In my presentation at the plenary session, I pointed out that following our strenuous efforts over the years, the Hong Kong Government had eventually come to realize that education needed constant support and not just short-term piecemeal funding allocations. This was good news in recent years. However, support had to be effective and be able to achieve what was intended. Otherwise, goodwill might lead to opposite results. For example, while putting students with special education needs (SEN) and non-Chinese speaking students in mainstream education was intended to help them integrate into the community, there must be adequate policy support. Without an adequate number of teachers with relevant training and without a suitable curriculum, the result might simply be isolation in mainstream schools. This was a problem which Hong Kong had to overcome.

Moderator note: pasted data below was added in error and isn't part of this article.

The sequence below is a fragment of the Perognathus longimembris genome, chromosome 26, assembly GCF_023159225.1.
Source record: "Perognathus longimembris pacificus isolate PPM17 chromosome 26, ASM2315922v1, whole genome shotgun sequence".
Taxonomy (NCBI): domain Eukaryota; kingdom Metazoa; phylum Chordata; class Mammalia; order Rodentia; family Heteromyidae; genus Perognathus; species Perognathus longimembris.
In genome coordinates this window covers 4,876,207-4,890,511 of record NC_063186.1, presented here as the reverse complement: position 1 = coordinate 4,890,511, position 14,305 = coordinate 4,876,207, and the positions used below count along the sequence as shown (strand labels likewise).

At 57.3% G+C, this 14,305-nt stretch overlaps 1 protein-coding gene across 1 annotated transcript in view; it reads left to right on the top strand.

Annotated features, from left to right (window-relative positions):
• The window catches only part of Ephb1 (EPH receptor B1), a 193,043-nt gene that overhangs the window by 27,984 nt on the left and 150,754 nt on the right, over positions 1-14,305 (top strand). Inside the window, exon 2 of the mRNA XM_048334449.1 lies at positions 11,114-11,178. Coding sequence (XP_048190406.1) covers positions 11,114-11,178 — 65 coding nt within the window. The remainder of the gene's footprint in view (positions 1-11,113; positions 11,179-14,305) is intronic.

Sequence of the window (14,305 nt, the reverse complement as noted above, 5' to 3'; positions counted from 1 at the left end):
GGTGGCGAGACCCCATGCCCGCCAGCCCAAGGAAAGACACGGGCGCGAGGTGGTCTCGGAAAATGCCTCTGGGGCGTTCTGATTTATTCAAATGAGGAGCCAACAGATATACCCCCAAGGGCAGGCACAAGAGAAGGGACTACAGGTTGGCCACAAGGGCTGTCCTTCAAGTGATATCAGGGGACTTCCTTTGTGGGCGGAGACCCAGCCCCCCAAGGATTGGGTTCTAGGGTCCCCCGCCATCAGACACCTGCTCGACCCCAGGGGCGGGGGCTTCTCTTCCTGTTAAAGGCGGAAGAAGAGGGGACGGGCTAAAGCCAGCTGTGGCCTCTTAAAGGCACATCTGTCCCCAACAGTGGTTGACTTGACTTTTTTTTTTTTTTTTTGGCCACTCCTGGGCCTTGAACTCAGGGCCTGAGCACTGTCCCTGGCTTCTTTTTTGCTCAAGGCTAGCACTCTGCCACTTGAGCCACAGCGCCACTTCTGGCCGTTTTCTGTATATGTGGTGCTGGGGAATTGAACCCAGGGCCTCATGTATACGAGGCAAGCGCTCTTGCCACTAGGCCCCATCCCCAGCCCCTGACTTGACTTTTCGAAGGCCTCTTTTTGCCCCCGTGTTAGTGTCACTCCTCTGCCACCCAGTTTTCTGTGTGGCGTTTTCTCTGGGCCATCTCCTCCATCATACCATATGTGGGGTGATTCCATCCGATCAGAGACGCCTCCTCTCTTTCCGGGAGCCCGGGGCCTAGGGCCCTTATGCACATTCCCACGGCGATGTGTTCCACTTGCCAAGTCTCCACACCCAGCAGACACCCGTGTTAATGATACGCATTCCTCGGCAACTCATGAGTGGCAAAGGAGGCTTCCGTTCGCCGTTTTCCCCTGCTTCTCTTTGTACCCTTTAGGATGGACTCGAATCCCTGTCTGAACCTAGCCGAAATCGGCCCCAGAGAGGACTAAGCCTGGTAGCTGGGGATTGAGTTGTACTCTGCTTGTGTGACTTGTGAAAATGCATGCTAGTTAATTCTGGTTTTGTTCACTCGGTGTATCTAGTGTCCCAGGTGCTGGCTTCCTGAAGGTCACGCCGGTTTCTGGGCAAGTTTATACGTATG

On the issue of teachers’ well-being – which was a major issue for discussion – I told the plenary that teachers in Hong Kong worked long hours and were exhausted, for which there were various reasons: incessant externally-imposed reform items, increasingly complicated classroom environment, long teaching periods, a lot of miscellaneous duties, staff establishment lagging behind, ….... However, the amount of time actually used for teaching was getting less and less, with job fulfilment declining, quite a number of teachers taking early retirement and even more teachers feeling anxious and worried, ……

The mental and physical states of teachers have a direct impact on students’ well-being. I made a number of suggestions to the plenary:

1. Externally imposed reforms must be carefully selected. Having more externally-imposed reform items is not necessarily a good thing. Efforts must be focused.

2.  High expectations must be adequately matched with high levels of support.

3. Time is the most important asset to teachers. To achieve professionalism, the priority is to give time to our teachers.